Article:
In situations where accident victims want to try new medical procedures not yet widely accepted, alternative medicine or perhaps risky medical procedures that aren’t well accepted in the medical community to be more likely to improve someone’s medical outcome compared to cheaper or more traditional surgeries, insurance companies will almost always dispute this with their medical experts. In some life-threatening or serious instances, however, such a risky surgery may be the best and only treatment choice but will still be disputed for payment.

“Reasonable” Costs of Treatment. Establishing that a particular treatment course was necessary is only half the battle. You will typically also need to prove that the fees for a particular treatment option are comparable to how much other medical professionals would charge for the same or similar services. Insurance companies may only agree to cover part of the expense if your provider charges significantly more than what other providers charge.

Do Insurance Companies Need to Cover Future Medical Expenses?

Those accident victims who incur significant and permanent injuries or disabilities often worry about covering the costs of future medical expenses. If you fall into this category, you may be able to seek compensation for those future medical costs which can be large in amount over many years. That “reasonable and necessary” term also applies to these types of medical expenses. Insurers do not like to pay for these future expenses because “the future treatment may never happen.”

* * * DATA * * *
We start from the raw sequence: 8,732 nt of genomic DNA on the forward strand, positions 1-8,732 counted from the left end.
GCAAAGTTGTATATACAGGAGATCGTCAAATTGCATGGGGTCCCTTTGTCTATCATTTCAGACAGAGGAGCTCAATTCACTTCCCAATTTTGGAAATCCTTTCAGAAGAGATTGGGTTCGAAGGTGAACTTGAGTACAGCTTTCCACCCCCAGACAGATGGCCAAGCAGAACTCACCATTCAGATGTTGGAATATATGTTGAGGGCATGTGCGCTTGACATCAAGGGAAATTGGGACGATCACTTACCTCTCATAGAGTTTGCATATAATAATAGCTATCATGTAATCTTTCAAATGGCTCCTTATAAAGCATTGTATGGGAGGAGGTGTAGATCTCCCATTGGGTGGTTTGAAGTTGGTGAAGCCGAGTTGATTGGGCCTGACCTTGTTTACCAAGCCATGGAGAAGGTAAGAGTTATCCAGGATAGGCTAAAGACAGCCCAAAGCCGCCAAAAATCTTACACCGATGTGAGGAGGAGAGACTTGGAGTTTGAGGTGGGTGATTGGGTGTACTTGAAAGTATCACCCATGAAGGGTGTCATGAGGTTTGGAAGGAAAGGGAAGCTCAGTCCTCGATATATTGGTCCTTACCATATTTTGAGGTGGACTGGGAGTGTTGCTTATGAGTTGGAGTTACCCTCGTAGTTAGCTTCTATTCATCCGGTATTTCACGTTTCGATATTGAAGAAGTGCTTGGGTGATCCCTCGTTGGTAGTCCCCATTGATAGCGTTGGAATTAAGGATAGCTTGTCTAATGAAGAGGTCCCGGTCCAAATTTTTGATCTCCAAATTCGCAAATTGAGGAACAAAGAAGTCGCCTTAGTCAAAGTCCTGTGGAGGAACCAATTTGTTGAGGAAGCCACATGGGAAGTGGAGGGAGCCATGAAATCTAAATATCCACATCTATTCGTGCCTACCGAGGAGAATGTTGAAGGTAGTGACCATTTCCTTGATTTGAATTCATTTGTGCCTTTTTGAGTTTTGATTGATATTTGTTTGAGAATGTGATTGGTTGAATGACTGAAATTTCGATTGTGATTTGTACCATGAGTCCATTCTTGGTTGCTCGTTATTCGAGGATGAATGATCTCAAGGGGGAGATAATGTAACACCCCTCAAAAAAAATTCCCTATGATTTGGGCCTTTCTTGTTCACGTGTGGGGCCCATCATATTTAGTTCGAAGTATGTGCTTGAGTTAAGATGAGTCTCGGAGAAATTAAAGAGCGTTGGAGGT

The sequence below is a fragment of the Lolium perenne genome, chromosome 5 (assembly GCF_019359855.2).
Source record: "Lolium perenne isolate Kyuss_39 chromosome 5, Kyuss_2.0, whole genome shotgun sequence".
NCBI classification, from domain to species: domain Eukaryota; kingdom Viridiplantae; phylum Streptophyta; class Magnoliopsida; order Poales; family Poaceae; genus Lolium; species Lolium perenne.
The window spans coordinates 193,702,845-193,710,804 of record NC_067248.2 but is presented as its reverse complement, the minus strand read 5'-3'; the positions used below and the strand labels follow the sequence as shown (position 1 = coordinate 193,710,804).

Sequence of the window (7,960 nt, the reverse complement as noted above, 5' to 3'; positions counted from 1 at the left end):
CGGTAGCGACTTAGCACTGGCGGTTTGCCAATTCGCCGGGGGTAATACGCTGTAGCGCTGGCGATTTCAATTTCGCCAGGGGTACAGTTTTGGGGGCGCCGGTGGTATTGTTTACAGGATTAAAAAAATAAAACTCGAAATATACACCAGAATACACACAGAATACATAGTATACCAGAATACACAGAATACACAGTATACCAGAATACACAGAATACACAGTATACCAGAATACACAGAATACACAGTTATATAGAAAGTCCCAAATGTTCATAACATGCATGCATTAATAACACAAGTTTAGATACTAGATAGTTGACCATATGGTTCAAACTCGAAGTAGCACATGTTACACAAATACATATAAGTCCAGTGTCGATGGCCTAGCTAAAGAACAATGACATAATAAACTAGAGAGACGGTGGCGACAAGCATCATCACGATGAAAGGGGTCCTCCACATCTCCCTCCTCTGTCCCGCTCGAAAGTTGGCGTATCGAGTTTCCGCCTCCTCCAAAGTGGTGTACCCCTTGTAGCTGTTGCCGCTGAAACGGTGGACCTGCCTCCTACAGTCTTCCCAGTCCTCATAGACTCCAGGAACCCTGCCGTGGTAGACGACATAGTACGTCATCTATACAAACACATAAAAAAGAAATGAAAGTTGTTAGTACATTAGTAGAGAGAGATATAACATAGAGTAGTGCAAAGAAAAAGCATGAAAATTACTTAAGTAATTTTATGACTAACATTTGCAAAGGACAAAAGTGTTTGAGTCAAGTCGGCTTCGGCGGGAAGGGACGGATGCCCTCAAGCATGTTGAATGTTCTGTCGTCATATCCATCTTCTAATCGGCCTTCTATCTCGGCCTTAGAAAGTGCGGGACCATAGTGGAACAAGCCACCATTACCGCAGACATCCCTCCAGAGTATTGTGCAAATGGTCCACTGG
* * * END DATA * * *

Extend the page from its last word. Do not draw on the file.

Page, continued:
You will likely need to prove why you’ll need that particular treatment course in the future and its estimated expense. This usually consists of showing that it’s the standard form of treatment for patients with a similar diagnosis. Seeking a more unusual treatment course or surgical procedure than what is generally prescribed for someone with your diagnosis often results in the insurance company denying that portion of your claim.

Obtaining a full and fair recovery for future medical expenses is often not obtainable without the help of an experienced personal injury attorney to help you get expert opinions supporting your claims, provide the documentation to substantiate your claims for future medical expenses and persuade the reluctant insurer that “you can pay us now or pay us later.” Without a good lawyer, the insurer will not be impressed by most claims for future medical expenses. Keep in mind that insurance companies will often try to lowball accident victims, so having an attorney fighting at your side helps you maximize the amount of future damages compensation you receive.

Contact the Personal Injury Attorneys at Jensen Phelan Law Firm

If you worry that insurance companies will exclude specific medical bills from your claim, the personal injury attorneys at Jensen Phelan Law Firm can help. We’ve been fighting for our client’s rights to receive compensation for injuries caused by another’s negligence for decades. Call us at (928) 778-2660 or contact us online to schedule a convenient, no-cost consultation.